The challenge of predicting velocity and stress fields in any flowing granular material has proven to be a difficult one, from both computational and theoretical perspectives. Indeed, researchers are still in search of the ``Navier-Stokes''-equivalent for flowing granular materials. Granular flows can be adequately predicted using grain-by-grain discrete element methods (DEM), but these approaches become computationally unrealistic for large bodies of material and long times. A robust continuum model, once identified, would have the practical benefit that it could be implemented at a meso-scale saving many orders of magnitude in computation time compared to DEM.
Here, we begin by synthesizing a 3D elasto-viscoplastic law for steady granular flow, merging an existing "frictional fluid" relation with a nonlinear granular elasticity relation to close the system. The flow rate vanishes within a frictional (Drucker-Prager) yield surface and the elastic response is based on a mean-field model generalizing Hertz's contact law. The resulting form is general, able to produce flow and stress predictions in any well-posed boundary value problem. We implement it using ABAQUS/Explicit finite-element package and run test simulations in multiple geometries. The solutions are shown to compare favorably against a number of experiments and DEM simulations.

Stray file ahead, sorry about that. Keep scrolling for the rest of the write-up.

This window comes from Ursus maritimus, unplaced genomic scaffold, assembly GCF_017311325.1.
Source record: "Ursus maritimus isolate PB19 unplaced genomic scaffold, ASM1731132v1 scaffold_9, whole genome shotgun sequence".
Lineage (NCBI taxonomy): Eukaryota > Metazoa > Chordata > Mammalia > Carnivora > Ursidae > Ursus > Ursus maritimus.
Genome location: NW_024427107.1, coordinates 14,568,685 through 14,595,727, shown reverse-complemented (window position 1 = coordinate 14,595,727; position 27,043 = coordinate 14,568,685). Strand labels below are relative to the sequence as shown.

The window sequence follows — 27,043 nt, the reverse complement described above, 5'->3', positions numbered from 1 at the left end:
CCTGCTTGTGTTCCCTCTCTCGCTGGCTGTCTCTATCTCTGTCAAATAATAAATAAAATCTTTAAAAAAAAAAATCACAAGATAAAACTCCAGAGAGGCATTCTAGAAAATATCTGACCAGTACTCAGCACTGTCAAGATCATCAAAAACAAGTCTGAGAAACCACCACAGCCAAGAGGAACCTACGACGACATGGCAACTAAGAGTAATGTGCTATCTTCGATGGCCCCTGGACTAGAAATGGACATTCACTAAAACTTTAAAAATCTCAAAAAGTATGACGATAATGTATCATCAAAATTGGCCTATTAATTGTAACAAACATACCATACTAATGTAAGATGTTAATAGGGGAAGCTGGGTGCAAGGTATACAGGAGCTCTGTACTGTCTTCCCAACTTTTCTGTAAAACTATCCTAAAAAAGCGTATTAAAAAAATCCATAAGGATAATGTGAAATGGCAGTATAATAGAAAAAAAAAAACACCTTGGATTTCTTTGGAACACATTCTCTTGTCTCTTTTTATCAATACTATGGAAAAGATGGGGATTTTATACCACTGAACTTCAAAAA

While this relation appears to function well for rapid flows, experimental results can often differ from the predictions in regions of slower flows. We have been able to attribute many of these phenomena to nonlocal effects stemming from the finite-ness of the grain size. To correct this, we consider the addition of a simple nonlocal term to the rheology in a fashion similar to recent nonlocal flow models in the emulsions community. The results of this extended model are compared against many DEM steady-flow simulations in three different 2D geometries. Quantitative agreement is found for all geometries and over various geometrical/loading parameters. By natural extension, the nonlocal model is then converted to three dimensions with minimal changes, and is implemented numerically as a User-Element in the ABAQUS package. We show that a single calibration of the 3D model quantitatively predicts hundreds of experimental flows in different geometries, including, for the first time, the wide-shear zones observed in split-bottom cells, a geometry made infamous for resisting a theoretical treatment for almost a decade.